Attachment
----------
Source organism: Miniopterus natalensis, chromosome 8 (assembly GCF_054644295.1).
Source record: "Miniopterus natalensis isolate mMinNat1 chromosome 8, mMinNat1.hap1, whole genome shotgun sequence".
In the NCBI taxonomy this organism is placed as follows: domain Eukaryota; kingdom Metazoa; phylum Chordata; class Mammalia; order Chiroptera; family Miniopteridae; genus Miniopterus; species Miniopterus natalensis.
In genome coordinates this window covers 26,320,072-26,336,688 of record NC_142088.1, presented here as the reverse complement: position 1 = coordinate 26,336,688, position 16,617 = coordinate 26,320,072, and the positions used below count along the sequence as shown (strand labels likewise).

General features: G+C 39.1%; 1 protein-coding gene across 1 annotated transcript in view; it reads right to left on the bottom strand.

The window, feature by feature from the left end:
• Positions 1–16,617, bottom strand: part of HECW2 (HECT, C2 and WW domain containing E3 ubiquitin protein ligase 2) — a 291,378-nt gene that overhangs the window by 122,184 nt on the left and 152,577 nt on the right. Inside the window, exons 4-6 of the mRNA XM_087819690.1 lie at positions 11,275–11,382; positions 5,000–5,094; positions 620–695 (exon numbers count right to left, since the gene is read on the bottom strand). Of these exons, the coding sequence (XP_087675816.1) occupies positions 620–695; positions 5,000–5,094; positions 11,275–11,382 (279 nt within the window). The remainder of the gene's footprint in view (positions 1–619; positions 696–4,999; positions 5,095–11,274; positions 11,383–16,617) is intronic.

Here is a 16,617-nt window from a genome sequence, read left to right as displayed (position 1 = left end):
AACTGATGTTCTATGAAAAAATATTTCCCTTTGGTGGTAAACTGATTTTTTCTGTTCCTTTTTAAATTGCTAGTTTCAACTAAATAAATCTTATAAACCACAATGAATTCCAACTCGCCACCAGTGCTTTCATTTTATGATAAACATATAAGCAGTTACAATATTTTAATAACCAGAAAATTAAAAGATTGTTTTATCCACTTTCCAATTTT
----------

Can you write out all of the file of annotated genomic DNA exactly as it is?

Source organism: Miniopterus natalensis, chromosome 8 (assembly GCF_054644295.1).
Source record: "Miniopterus natalensis isolate mMinNat1 chromosome 8, mMinNat1.hap1, whole genome shotgun sequence".
In the NCBI taxonomy this organism is placed as follows: domain Eukaryota; kingdom Metazoa; phylum Chordata; class Mammalia; order Chiroptera; family Miniopteridae; genus Miniopterus; species Miniopterus natalensis.
In genome coordinates this window covers 26,320,072-26,336,688 of record NC_142088.1, presented here as the reverse complement: position 1 = coordinate 26,336,688, position 16,617 = coordinate 26,320,072, and the positions used below count along the sequence as shown (strand labels likewise).

General features: G+C 39.1%; 1 protein-coding gene across 1 annotated transcript in view; it reads right to left on the bottom strand.

The window, feature by feature from the left end:
• Positions 1–16,617, bottom strand: part of HECW2 (HECT, C2 and WW domain containing E3 ubiquitin protein ligase 2) — a 291,378-nt gene that overhangs the window by 122,184 nt on the left and 152,577 nt on the right. Inside the window, exons 4-6 of the mRNA XM_087819690.1 lie at positions 11,275–11,382; positions 5,000–5,094; positions 620–695 (exon numbers count right to left, since the gene is read on the bottom strand). Of these exons, the coding sequence (XP_087675816.1) occupies positions 620–695; positions 5,000–5,094; positions 11,275–11,382 (279 nt within the window). The remainder of the gene's footprint in view (positions 1–619; positions 696–4,999; positions 5,095–11,274; positions 11,383–16,617) is intronic.

Here is a 16,617-nt window from a genome sequence, read left to right as displayed (position 1 = left end):
AACTGATGTTCTATGAAAAAATATTTCCCTTTGGTGGTAAACTGATTTTTTCTGTTCCTTTTTAAATTGCTAGTTTCAACTAAATAAATCTTATAAACCACAATGAATTCCAACTCGCCACCAGTGCTTTCATTTTATGATAAACATATAAGCAGTTACAATATTTTAATAACCAGAAAATTAAAAGATTGTTTTATCCACTTTCCAATTTT